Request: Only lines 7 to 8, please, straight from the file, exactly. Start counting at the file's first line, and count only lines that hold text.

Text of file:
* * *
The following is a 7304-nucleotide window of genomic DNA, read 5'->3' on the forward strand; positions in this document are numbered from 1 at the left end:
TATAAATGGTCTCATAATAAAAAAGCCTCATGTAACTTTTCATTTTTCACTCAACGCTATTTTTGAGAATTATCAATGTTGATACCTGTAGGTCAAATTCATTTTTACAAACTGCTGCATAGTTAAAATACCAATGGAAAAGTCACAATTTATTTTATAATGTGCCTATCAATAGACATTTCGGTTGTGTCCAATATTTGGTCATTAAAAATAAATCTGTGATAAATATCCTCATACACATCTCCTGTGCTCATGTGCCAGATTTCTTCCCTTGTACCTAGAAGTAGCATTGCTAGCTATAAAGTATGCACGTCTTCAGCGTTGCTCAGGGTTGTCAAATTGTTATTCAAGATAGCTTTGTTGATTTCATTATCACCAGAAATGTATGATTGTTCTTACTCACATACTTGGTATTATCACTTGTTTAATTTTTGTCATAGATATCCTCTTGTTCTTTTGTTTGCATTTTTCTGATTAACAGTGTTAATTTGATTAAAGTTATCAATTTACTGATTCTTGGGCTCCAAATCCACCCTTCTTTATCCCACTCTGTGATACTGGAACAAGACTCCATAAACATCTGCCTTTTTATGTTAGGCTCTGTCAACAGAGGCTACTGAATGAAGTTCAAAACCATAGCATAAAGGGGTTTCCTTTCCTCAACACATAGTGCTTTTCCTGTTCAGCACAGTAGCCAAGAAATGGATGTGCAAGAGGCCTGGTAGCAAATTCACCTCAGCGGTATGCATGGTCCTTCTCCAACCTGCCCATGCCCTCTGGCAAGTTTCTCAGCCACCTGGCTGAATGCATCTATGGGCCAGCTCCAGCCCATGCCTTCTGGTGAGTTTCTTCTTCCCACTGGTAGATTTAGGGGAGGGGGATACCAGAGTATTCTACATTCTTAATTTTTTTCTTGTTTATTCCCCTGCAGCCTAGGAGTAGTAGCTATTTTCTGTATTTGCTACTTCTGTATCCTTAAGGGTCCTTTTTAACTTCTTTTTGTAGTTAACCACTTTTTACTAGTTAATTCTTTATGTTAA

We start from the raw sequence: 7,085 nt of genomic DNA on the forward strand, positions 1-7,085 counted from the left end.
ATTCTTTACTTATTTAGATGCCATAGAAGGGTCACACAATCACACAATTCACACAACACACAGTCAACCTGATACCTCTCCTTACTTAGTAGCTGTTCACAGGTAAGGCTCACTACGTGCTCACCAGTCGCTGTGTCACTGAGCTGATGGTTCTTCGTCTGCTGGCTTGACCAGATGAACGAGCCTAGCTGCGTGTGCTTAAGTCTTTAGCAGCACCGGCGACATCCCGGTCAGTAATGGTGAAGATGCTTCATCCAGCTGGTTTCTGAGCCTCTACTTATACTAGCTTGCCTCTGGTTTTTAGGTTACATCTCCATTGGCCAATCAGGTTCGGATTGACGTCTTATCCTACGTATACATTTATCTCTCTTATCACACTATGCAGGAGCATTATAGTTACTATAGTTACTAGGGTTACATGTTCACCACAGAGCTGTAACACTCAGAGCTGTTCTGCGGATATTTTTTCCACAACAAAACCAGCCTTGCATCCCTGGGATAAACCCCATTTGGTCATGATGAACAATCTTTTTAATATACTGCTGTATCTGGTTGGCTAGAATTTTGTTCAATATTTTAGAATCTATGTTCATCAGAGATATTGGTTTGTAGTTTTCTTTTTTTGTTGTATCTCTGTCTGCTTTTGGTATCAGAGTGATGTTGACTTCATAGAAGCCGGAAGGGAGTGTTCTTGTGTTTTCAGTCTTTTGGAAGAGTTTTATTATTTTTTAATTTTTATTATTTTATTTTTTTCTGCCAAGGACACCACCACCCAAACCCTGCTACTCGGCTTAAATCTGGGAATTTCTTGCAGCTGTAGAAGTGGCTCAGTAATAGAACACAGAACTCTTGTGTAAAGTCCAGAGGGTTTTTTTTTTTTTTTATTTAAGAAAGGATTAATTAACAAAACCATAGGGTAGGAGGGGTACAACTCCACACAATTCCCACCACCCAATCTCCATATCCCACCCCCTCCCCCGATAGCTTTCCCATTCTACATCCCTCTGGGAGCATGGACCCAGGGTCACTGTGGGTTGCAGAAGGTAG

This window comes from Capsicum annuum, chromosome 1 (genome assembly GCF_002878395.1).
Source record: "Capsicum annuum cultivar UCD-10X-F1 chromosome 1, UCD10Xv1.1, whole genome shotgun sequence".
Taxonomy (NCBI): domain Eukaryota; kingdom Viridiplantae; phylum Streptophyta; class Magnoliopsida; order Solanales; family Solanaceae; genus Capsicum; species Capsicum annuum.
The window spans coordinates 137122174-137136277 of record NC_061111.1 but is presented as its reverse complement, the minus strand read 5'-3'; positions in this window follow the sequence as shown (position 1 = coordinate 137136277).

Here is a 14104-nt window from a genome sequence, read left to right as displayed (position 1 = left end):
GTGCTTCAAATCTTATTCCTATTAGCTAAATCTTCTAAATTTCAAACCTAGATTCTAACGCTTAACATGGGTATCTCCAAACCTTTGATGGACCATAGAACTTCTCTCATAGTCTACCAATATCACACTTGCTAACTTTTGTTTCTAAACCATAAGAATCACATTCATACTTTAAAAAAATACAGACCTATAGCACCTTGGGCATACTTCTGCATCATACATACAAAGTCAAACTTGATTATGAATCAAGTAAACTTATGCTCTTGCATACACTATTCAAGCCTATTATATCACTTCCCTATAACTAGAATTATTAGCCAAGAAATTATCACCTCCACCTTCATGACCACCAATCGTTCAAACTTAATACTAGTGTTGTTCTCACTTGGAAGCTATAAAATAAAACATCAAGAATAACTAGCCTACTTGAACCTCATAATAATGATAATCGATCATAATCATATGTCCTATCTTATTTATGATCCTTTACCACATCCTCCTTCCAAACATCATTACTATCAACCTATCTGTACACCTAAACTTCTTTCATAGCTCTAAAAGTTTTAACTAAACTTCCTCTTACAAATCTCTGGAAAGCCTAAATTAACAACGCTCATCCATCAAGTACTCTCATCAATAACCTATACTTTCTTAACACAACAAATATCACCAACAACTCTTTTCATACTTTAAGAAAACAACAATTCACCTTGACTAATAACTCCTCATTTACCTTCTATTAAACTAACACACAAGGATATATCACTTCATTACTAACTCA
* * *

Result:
Taxonomy (NCBI): domain Eukaryota; kingdom Viridiplantae; phylum Streptophyta; class Magnoliopsida; order Solanales; family Solanaceae; genus Capsicum; species Capsicum annuum.
The window spans coordinates 137122174-137136277 of record NC_061111.1 but is presented as its reverse complement, the minus strand read 5'-3'; positions in this window follow the sequence as shown (position 1 = coordinate 137136277).